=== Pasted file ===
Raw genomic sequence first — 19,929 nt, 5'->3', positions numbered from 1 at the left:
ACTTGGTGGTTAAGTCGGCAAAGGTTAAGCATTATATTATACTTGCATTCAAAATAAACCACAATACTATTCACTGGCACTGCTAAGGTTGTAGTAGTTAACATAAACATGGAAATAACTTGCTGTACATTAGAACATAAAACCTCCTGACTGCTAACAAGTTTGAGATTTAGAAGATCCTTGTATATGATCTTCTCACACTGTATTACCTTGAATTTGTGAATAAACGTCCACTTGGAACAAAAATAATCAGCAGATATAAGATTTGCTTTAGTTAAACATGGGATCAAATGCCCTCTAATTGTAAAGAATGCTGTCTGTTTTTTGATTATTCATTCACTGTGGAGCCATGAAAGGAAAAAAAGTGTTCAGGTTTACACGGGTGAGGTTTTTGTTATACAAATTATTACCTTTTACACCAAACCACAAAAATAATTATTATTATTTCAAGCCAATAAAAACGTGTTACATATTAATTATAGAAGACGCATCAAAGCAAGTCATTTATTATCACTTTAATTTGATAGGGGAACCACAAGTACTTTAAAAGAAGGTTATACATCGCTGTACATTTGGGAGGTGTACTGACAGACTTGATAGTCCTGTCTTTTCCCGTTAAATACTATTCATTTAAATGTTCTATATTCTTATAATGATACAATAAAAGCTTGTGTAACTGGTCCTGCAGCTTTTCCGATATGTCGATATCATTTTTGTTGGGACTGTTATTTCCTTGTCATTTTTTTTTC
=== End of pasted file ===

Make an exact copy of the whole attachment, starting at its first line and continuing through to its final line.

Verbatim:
Raw genomic sequence first — 19,929 nt, 5'->3', positions numbered from 1 at the left:
ACTTGGTGGTTAAGTCGGCAAAGGTTAAGCATTATATTATACTTGCATTCAAAATAAACCACAATACTATTCACTGGCACTGCTAAGGTTGTAGTAGTTAACATAAACATGGAAATAACTTGCTGTACATTAGAACATAAAACCTCCTGACTGCTAACAAGTTTGAGATTTAGAAGATCCTTGTATATGATCTTCTCACACTGTATTACCTTGAATTTGTGAATAAACGTCCACTTGGAACAAAAATAATCAGCAGATATAAGATTTGCTTTAGTTAAACATGGGATCAAATGCCCTCTAATTGTAAAGAATGCTGTCTGTTTTTTGATTATTCATTCACTGTGGAGCCATGAAAGGAAAAAAAGTGTTCAGGTTTACACGGGTGAGGTTTTTGTTATACAAATTATTACCTTTTACACCAAACCACAAAAATAATTATTATTATTTCAAGCCAATAAAAACGTGTTACATATTAATTATAGAAGACGCATCAAAGCAAGTCATTTATTATCACTTTAATTTGATAGGGGAACCACAAGTACTTTAAAAGAAGGTTATACATCGCTGTACATTTGGGAGGTGTACTGACAGACTTGATAGTCCTGTCTTTTCCCGTTAAATACTATTCATTTAAATGTTCTATATTCTTATAATGATACAATAAAAGCTTGTGTAACTGGTCCTGCAGCTTTTCCGATATGTCGATATCATTTTTGTTGGGACTGTTATTTCCTTGTCATTTTTTTTTC